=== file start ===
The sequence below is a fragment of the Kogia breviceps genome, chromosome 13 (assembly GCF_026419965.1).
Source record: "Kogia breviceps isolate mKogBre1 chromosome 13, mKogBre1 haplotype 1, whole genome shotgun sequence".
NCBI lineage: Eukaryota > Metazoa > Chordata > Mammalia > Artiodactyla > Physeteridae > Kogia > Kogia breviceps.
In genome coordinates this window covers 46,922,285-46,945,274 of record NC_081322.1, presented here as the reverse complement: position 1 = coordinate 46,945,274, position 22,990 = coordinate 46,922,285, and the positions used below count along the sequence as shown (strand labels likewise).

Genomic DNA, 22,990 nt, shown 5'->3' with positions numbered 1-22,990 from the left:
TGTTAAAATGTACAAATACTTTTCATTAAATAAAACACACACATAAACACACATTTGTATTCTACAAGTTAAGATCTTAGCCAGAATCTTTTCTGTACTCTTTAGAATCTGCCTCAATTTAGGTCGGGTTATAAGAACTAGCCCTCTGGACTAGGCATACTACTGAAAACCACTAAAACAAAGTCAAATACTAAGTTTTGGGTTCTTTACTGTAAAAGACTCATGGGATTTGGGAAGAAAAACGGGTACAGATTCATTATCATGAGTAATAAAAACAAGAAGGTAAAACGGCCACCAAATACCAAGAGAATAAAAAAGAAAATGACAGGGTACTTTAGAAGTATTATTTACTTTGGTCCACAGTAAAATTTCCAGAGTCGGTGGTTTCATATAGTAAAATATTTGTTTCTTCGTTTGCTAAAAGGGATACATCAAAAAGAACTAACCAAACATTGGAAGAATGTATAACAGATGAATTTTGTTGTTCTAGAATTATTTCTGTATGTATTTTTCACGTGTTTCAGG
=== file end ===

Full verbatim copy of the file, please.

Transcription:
The sequence below is a fragment of the Kogia breviceps genome, chromosome 13 (assembly GCF_026419965.1).
Source record: "Kogia breviceps isolate mKogBre1 chromosome 13, mKogBre1 haplotype 1, whole genome shotgun sequence".
NCBI lineage: Eukaryota > Metazoa > Chordata > Mammalia > Artiodactyla > Physeteridae > Kogia > Kogia breviceps.
In genome coordinates this window covers 46,922,285-46,945,274 of record NC_081322.1, presented here as the reverse complement: position 1 = coordinate 46,945,274, position 22,990 = coordinate 46,922,285, and the positions used below count along the sequence as shown (strand labels likewise).

Genomic DNA, 22,990 nt, shown 5'->3' with positions numbered 1-22,990 from the left:
TGTTAAAATGTACAAATACTTTTCATTAAATAAAACACACACATAAACACACATTTGTATTCTACAAGTTAAGATCTTAGCCAGAATCTTTTCTGTACTCTTTAGAATCTGCCTCAATTTAGGTCGGGTTATAAGAACTAGCCCTCTGGACTAGGCATACTACTGAAAACCACTAAAACAAAGTCAAATACTAAGTTTTGGGTTCTTTACTGTAAAAGACTCATGGGATTTGGGAAGAAAAACGGGTACAGATTCATTATCATGAGTAATAAAAACAAGAAGGTAAAACGGCCACCAAATACCAAGAGAATAAAAAAGAAAATGACAGGGTACTTTAGAAGTATTATTTACTTTGGTCCACAGTAAAATTTCCAGAGTCGGTGGTTTCATATAGTAAAATATTTGTTTCTTCGTTTGCTAAAAGGGATACATCAAAAAGAACTAACCAAACATTGGAAGAATGTATAACAGATGAATTTTGTTGTTCTAGAATTATTTCTGTATGTATTTTTCACGTGTTTCAGG